Cobbs had this to say about his decision:

In the beginning, Texas was where I wanted to be. I just felt like it wasn't too far from home, Texas was always my dream school. I'm pretty solid with that commitment. I don't plan on changing my mind. You can't go wrong with that decision. I'm pretty excited about it.

I just went ahead and got it over with. Now I'm a Longhorn. I'm not going to change my mind. Now I'm a Longhorn and that's where I'm going to college.

Who wouldn't want to be a part of a winning program? It's just a great place to be, a great place to go to school and a great place to live. Texas has been in my heart ever since I was little. That's where I wanted to be and I'm glad I got that opportunity.

The comment about being "pretty solid" with his commitment may raise some concerns, but the fact of the matter is that there is every reason to believe that Cobbs does really want to be a Longhorn -- he called Texas his "dream school" so many times during the early part of the recruiting process and spoke so often about the Longhorns being his favorite growing up that there is little reason to doubt his sincerity right now. There's also the fact that Texas fans have plenty of other, more pressing things to worry about than Cobbs de-committing, like the game in Stillwater Saturday evening.

What position will he play?

At 6-1 and rougly 200 pounds, Cobbs is listed as the ninth-best athlete in the 2010 class by Rivals and has the ability to play several positions in college, the foremost being wide receiver. A quarterback for his Tulsa Central team, Cobbs also plays defense and could play safety or even outside linebacker in college. With his excellent feet and explosiveness, running back is another, though much more far-fetched, possibility -- it seems unlikely since the Longhorns alreadly have two other big running backs from the 2009 and 2010 classes -- Chris Whaley and Traylon Shead. Given the similarities, it doesn't make much sense for Cobbs to play running back in Austin, though his ability to make plays with the ball in his hands opens up a variety of possibilities for his use in the Texas offense. Possibilities as varied as Greg Davis' creativity will allow. So yeah, there's probably not a great chance of much creative stuff.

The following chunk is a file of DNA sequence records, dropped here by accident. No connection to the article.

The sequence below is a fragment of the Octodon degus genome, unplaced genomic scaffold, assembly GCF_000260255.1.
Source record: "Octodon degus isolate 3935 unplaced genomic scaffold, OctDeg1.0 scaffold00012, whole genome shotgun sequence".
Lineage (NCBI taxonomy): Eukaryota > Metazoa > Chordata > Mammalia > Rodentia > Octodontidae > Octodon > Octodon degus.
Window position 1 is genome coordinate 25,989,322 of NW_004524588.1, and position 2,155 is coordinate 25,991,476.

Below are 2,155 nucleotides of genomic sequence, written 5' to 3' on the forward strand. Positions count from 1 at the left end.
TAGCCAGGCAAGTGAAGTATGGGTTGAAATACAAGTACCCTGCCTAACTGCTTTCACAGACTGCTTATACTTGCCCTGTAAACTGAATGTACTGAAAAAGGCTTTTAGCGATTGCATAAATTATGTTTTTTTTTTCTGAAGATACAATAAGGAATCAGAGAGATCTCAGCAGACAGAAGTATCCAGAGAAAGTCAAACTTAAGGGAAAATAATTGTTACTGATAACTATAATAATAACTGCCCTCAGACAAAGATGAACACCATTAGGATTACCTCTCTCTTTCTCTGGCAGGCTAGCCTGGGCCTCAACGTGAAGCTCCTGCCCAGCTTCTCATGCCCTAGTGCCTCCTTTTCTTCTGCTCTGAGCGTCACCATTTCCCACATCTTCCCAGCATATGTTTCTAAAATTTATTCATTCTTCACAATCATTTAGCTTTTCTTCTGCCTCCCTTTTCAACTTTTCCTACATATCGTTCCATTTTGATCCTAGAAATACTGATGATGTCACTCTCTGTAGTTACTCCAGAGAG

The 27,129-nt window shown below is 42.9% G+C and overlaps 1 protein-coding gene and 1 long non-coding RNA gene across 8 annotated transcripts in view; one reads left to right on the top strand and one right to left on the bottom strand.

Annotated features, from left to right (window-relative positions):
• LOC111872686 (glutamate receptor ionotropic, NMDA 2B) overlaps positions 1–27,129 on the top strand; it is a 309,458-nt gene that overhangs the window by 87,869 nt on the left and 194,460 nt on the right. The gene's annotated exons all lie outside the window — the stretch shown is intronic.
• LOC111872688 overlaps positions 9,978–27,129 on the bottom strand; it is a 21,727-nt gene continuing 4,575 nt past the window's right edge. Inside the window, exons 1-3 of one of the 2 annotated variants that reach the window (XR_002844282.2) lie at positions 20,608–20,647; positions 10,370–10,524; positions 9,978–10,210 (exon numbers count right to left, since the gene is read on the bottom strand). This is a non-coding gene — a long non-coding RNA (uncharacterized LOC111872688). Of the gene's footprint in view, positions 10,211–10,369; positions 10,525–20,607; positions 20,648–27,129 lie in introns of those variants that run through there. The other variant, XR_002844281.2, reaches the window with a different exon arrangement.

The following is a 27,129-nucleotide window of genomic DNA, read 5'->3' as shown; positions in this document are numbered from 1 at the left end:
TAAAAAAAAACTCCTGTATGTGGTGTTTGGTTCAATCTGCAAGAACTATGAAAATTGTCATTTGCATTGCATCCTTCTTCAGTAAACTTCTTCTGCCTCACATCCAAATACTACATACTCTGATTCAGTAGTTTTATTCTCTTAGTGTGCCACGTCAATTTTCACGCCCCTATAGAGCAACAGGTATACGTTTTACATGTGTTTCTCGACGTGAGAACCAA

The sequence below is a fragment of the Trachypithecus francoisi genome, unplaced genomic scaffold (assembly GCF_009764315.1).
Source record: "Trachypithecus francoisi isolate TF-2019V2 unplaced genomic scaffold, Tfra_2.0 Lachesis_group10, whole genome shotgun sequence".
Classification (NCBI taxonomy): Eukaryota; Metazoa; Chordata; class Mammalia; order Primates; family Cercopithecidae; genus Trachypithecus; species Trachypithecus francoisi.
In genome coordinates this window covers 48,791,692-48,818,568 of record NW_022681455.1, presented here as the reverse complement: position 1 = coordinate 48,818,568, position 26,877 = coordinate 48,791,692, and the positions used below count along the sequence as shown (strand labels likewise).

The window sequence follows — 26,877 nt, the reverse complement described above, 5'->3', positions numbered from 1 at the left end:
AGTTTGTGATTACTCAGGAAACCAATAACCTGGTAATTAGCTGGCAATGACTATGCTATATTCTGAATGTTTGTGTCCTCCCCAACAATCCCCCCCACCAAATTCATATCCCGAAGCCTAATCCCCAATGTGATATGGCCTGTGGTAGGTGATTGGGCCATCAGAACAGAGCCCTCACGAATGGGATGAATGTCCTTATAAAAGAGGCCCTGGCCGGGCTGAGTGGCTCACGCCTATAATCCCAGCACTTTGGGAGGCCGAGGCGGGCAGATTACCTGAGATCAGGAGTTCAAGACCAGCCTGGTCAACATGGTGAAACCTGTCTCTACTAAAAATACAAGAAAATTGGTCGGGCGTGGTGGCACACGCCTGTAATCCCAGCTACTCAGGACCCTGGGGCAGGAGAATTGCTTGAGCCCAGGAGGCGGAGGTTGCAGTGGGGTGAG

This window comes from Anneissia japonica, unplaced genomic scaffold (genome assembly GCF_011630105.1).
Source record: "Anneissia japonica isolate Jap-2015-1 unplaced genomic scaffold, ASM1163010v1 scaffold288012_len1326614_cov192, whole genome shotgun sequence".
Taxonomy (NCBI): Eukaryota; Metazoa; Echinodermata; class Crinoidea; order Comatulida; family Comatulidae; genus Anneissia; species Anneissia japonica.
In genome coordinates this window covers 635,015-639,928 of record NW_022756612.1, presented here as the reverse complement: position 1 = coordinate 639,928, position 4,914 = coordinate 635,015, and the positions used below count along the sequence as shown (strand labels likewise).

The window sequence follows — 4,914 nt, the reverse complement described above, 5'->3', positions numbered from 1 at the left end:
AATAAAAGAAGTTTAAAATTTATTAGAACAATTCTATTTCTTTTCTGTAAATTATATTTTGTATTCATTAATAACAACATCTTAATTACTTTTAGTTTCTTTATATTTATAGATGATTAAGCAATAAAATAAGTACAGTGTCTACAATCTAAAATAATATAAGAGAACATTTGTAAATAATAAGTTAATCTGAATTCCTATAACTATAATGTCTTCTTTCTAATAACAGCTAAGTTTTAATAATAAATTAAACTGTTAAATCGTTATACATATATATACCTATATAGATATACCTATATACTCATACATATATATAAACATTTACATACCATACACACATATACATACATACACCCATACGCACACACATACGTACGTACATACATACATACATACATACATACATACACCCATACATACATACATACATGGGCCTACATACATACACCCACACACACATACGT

As for a personal preference, Cobbs understands that quarterback will not be his position in college, but still desires to have the ball in his hands, making wide receiver his first choice. Since the Texas coaching staff asks incoming players what position they want to play and attempts to accommodate those wishes, it's probably safe to say that Cobbs will start out as a wide receiver at Texas, though he could be an incredibly physically imposing presence at the safety position. Cobbs did say after his commitment that the coaching staff hasn't decided where they would prefer him to play.

[Update]: Just a few thoughts on Cobbs as a wide receiver. Rivals ranked him as the third-best athlete ($) at the Gridiron Kings event in Florida this spring, saying that Cobbs is a strong athlete, but "isn't a natural wide receiver." The concerns about his future at receiver stem from his route-running ability ($), which is certainly raw, but also his hands -- apparently he had some trouble consistently catching the ball at the event. The scouting report by ESPN ($), on the other hand, cites his ball skills as a strength and another observer at the Gridiron Kings event came away impressed ($) with his ability to get off of press coverage and "outbody" defenders for the football. Cobbs did score four touchdowns at the event, mostly from the slot, showing his ability to make plays in an extremely competitive environment and an observer at the Oklahoma camp ($) called him "smooth" at the receiver position. And, despite his struggles at times ($) when he attended the Rising Stars camp, the review of his performance began by saying "If you had the ability to create the perfect receiver, Cobbs would be the end result," while also citing his incredible potential.